Snyder: No “Plan B” for road funding proposal, state-run health exchange possible

Mar 9, 2015

Gov. Rick Snyder took questions from public listeners for an hour on Monday on Michigan Public Radio’s call-in program Michigan Calling.

  Gov. Rick Snyder says there’s no backup plan to boost road funding if voters reject a sales tax increase in May.

Snyder urged listeners to vote “yes” on the measure during an appearance on Michigan Public Radio’s statewide call-in program “Michigan Calling.”

“If we don’t, I think we’re actually going to go backwards in terms of where we are about getting a solution,” Snyder told host Rick Pluta. “Because if the voters go out and vote down a tax increase, individual legislators are probably going to be more hesitant to talk about a tax increase than they were even before.”

“Because of the legislative process and how we worked through it, there isn’t a good Plan B.”

Opponents of the May ballot proposal say there’s nothing stopping lawmakers from finding other ways to fix Michigan’s roads. They criticize the plan because it would increase money for things other than roads, such as schools, local governments, and public transportation.

State-run health exchange

Later in the program, the governor would not rule out renewing talks to set up a state-run health care exchange. The federal government runs Michigan’s exchange because lawmakers did not create one.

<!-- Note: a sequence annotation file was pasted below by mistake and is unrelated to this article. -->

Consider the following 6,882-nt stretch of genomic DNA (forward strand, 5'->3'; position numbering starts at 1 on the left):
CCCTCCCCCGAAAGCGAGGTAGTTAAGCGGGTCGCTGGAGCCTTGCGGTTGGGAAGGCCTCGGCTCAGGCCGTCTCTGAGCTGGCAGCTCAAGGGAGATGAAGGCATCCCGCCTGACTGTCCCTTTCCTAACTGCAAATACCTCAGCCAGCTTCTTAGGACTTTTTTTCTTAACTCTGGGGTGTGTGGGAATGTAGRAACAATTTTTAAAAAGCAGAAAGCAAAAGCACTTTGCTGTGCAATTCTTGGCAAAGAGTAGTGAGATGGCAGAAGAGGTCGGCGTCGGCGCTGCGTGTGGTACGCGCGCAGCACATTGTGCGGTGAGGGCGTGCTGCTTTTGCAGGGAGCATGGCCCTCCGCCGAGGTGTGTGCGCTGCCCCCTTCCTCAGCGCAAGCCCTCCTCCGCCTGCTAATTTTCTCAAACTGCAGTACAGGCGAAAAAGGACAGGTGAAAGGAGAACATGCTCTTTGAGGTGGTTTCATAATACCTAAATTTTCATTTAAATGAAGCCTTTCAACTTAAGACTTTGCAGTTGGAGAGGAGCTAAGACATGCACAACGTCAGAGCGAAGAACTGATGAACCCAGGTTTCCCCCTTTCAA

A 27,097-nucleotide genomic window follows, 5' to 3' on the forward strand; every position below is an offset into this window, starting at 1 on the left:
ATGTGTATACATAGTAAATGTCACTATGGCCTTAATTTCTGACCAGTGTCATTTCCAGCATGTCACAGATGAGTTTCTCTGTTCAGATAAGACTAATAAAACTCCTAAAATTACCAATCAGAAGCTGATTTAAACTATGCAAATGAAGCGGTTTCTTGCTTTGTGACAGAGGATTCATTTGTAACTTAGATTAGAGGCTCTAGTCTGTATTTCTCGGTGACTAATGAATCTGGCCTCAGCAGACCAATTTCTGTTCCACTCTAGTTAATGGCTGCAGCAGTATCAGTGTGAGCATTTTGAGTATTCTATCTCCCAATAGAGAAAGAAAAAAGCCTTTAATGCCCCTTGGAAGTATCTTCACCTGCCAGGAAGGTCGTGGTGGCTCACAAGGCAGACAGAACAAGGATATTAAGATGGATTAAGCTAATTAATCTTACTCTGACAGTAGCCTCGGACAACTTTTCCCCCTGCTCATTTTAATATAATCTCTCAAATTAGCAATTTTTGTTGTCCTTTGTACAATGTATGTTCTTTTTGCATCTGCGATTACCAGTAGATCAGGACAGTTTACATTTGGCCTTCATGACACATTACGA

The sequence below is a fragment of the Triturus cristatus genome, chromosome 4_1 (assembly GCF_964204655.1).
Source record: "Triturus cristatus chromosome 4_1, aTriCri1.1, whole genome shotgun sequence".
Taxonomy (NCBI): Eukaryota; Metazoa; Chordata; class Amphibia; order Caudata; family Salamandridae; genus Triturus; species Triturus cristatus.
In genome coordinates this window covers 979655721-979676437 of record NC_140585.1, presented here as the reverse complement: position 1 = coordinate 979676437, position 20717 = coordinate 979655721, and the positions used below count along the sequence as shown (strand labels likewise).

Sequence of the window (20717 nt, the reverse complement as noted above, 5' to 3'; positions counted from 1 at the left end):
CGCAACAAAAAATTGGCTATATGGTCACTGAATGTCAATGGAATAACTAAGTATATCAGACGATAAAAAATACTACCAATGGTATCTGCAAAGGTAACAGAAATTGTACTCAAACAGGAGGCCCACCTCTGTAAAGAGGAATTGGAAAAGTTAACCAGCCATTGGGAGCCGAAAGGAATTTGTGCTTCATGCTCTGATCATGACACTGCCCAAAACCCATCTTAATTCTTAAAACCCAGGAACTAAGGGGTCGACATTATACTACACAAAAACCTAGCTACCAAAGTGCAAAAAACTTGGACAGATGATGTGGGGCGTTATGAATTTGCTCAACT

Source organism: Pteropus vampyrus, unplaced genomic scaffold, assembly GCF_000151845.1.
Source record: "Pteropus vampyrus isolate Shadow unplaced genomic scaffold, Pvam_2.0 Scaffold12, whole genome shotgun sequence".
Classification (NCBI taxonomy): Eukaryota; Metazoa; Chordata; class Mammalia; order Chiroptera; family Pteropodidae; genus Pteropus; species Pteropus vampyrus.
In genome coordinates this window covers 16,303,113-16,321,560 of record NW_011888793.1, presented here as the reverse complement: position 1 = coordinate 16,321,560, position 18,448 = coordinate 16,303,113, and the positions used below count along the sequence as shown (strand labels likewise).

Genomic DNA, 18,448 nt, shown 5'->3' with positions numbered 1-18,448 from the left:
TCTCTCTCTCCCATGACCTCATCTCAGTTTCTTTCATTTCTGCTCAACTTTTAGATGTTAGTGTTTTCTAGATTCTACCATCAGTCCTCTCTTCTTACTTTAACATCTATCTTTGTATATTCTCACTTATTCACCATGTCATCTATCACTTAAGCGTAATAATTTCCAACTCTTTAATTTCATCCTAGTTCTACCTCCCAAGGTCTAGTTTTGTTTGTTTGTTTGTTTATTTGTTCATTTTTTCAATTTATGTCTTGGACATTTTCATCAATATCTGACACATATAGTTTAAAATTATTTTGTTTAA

The governor unsuccessfully asked state lawmakers multiple times to approve a state-run exchange before the federal health care law took full effect.

The U.S. Supreme Court hears arguments this week about whether people in states where the federal government runs the exchange are eligible for subsidies.

Officials say tens of thousands of Michiganders would likely not be able to afford health insurance if the court rules against the subsidies.

“That raises a question, should we be looking at a state exchange again? And that’s a dialogue I’d have to have with the Legislature,” said Snyder.

“That’s a fair question that would have to be asked, assuming the decision comes out in an adverse fashion.”

However, Snyder said it would be “premature” to start any discussions before the Supreme Court rules on the case.